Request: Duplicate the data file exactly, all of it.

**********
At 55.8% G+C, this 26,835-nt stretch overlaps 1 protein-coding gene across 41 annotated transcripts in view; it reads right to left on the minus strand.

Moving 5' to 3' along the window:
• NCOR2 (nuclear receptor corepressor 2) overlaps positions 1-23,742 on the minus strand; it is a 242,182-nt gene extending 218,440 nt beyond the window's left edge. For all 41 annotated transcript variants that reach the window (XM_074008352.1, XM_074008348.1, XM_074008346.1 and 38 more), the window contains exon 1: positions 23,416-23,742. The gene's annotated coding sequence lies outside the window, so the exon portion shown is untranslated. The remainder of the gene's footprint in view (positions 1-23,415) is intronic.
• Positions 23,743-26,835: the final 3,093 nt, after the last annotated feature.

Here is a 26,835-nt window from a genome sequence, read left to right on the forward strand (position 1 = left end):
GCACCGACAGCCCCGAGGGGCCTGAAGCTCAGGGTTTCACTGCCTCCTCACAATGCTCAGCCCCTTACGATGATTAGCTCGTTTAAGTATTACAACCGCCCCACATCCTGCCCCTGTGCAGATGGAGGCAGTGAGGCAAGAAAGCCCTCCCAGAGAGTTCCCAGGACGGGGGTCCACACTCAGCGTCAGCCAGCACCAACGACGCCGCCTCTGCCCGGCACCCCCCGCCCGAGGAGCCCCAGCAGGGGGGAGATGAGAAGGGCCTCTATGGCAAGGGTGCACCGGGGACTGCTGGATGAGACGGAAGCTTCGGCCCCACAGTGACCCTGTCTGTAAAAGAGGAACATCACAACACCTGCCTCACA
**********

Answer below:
At 55.8% G+C, this 26,835-nt stretch overlaps 1 protein-coding gene across 41 annotated transcripts in view; it reads right to left on the minus strand.

Moving 5' to 3' along the window:
• NCOR2 (nuclear receptor corepressor 2) overlaps positions 1-23,742 on the minus strand; it is a 242,182-nt gene extending 218,440 nt beyond the window's left edge. For all 41 annotated transcript variants that reach the window (XM_074008352.1, XM_074008348.1, XM_074008346.1 and 38 more), the window contains exon 1: positions 23,416-23,742. The gene's annotated coding sequence lies outside the window, so the exon portion shown is untranslated. The remainder of the gene's footprint in view (positions 1-23,415) is intronic.
• Positions 23,743-26,835: the final 3,093 nt, after the last annotated feature.

Here is a 26,835-nt window from a genome sequence, read left to right on the forward strand (position 1 = left end):
GCACCGACAGCCCCGAGGGGCCTGAAGCTCAGGGTTTCACTGCCTCCTCACAATGCTCAGCCCCTTACGATGATTAGCTCGTTTAAGTATTACAACCGCCCCACATCCTGCCCCTGTGCAGATGGAGGCAGTGAGGCAAGAAAGCCCTCCCAGAGAGTTCCCAGGACGGGGGTCCACACTCAGCGTCAGCCAGCACCAACGACGCCGCCTCTGCCCGGCACCCCCCGCCCGAGGAGCCCCAGCAGGGGGGAGATGAGAAGGGCCTCTATGGCAAGGGTGCACCGGGGACTGCTGGATGAGACGGAAGCTTCGGCCCCACAGTGACCCTGTCTGTAAAAGAGGAACATCACAACACCTGCCTCACA